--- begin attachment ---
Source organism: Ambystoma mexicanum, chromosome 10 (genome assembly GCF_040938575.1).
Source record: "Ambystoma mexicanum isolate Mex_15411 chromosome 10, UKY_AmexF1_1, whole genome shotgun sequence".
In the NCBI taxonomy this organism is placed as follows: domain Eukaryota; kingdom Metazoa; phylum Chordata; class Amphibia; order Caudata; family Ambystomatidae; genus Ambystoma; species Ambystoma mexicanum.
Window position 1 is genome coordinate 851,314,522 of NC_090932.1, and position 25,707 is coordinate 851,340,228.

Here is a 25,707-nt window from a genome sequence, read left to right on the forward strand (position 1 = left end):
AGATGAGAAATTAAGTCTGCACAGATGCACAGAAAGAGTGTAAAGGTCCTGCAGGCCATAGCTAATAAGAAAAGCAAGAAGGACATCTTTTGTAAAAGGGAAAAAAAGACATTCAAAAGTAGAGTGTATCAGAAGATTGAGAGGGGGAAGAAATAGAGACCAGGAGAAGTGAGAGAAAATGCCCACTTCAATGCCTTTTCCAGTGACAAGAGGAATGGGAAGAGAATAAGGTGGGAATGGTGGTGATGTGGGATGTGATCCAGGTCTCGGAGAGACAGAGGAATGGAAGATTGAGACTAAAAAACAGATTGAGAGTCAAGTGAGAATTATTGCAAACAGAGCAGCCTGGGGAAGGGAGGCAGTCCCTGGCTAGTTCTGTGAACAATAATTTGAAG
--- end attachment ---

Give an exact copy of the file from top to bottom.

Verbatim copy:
Source organism: Ambystoma mexicanum, chromosome 10 (genome assembly GCF_040938575.1).
Source record: "Ambystoma mexicanum isolate Mex_15411 chromosome 10, UKY_AmexF1_1, whole genome shotgun sequence".
In the NCBI taxonomy this organism is placed as follows: domain Eukaryota; kingdom Metazoa; phylum Chordata; class Amphibia; order Caudata; family Ambystomatidae; genus Ambystoma; species Ambystoma mexicanum.
Window position 1 is genome coordinate 851,314,522 of NC_090932.1, and position 25,707 is coordinate 851,340,228.

Here is a 25,707-nt window from a genome sequence, read left to right on the forward strand (position 1 = left end):
AGATGAGAAATTAAGTCTGCACAGATGCACAGAAAGAGTGTAAAGGTCCTGCAGGCCATAGCTAATAAGAAAAGCAAGAAGGACATCTTTTGTAAAAGGGAAAAAAAGACATTCAAAAGTAGAGTGTATCAGAAGATTGAGAGGGGGAAGAAATAGAGACCAGGAGAAGTGAGAGAAAATGCCCACTTCAATGCCTTTTCCAGTGACAAGAGGAATGGGAAGAGAATAAGGTGGGAATGGTGGTGATGTGGGATGTGATCCAGGTCTCGGAGAGACAGAGGAATGGAAGATTGAGACTAAAAAACAGATTGAGAGTCAAGTGAGAATTATTGCAAACAGAGCAGCCTGGGGAAGGGAGGCAGTCCCTGGCTAGTTCTGTGAACAATAATTTGAAG